Unwrecked England: Bampton, Oxfordshire

Swooping down from Buckland to Tadpole Bridge, the upper reaches of the Thames vale spreads flat and willowy, to low horizons ahead. Over Meadow and ShillBrooks and past the cricket pitch the pale gold stone village of Bampton begins along the slow curve of Buckland Road. The Gables, a grand Arts and Crafts house secreting an earlier one behind, stretches along the roadside and opposite there is a pretty early Georgian cottage with a shell hood over its front door. The road widens into the triangular Market Square where a towering plane tree stands in the middle beside the Italianate looking Town Hall. The scale of everything  in Bampton is modest and utterly satisfactory: its small, well to do Georgian houses and cottages around Lavender Square and along the High street have names like The Elms or Prospect House and everywhere you look  seems to be the perfect setting for a Miss Marple novel. Even the butcher’s on Bridge Street (whose sausages were recently voted the best inBritain), has its original old shop windows.

Bampton calls itself a village but in fact it was once a  market town known as Bampton in the Bush, because of its inaccessibility up until the seventeenth century. I walked up Church View and found the great  golden parish church of St Mary with its crisply carved Norman doorways and a thirteenth century buttressed spire which soars 170 foot into the sky and used to act as a beacon to lost travelers. Each buttress is pinnacled at its base by an apostle in flowing drapery. (One of them fell off in the 1990s and now sits inside the church). The graveyard contains grand lichen speckled table tombs and around it is a reserved and peaceful cathedral close in miniature. This quiet backwater is famous now for its starring background role in the TV series Downton Abbey. There are unadulterated Georgian houses along a little road called Landells, a handsome rectory  and a beautiful seventeenth century deanery  which was once the summer residence of the Deans of Exeter. But the star of the show is the old Grammar school founded in 1635 by a prosperous wool merchant called Robert Veysey. It now serves as one of the best small town libraries in the land with its pale lofty, lavender painted school room. It was packed with local children when I went to read one of my father’s poems there as part of their moving and impressive demonstration against an imminent axing by the government.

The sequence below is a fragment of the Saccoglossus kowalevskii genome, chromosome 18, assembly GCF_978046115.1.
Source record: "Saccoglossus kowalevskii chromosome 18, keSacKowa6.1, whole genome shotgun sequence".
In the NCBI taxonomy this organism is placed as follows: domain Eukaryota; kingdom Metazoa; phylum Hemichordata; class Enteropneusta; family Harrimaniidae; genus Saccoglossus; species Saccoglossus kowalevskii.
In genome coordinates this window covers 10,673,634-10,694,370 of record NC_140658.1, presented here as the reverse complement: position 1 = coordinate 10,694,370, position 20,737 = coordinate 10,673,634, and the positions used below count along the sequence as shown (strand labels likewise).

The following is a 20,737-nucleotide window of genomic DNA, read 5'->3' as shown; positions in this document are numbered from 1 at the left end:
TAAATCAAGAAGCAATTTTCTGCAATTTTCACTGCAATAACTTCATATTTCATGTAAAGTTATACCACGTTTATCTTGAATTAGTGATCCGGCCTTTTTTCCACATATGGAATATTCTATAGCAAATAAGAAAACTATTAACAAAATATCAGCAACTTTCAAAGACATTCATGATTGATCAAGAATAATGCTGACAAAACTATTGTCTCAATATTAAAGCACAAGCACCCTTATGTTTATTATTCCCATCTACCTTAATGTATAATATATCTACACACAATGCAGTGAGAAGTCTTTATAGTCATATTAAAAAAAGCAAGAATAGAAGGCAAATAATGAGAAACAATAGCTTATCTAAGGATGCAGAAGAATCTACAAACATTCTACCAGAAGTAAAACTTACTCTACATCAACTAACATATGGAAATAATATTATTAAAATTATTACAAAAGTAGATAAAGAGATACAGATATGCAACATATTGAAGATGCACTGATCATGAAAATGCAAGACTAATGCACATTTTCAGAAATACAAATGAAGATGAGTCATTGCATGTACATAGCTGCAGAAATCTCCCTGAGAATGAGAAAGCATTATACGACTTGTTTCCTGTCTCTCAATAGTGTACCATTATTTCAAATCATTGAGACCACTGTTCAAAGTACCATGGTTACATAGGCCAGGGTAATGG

The manor house just north  of the church is set in an enormous lake of mauve crocuses and yellow aconites which have spread into a solid mass since they were first planted fifty years ago. On Bampton’s  western outskirts Weald Manor’s 1730 beauty is  half hidden behind high walls and across the road from it a track leads over a field to the romantic vestiges of Bampton  Castle, and  a straggle of stone barns. All around are the remnants of a large moat encircling  the Earl of Pembroke’s ancient domain, crenellated in 1315. Only a bit of curtilage wall and a  beautiful gatehouse remain, secreted behind a modest Victorian house and looking out  across meadows to the spirit-lifting spire of St Mary’s.

Bampton’s most celebrated sons are its Morris dancers who were much praised by Cecil Sharp. The pre Christian tradition of Morris Dancing  has been  established here for centuries and the town boasts three teams. On the Spring bank holiday  you can see what scholars call “Cotswold Morris” performed in front of many of the older houses all over  town. Wearing black hats trimmed with flowers the men dress in white, bells strapped to their shins and dance to a fiddle player, waving their handkerchiefs. There is a traditional fool known as the “squire” and a “sword bearer” who holds a fertility cake on his sword and distributes it to bystanders.



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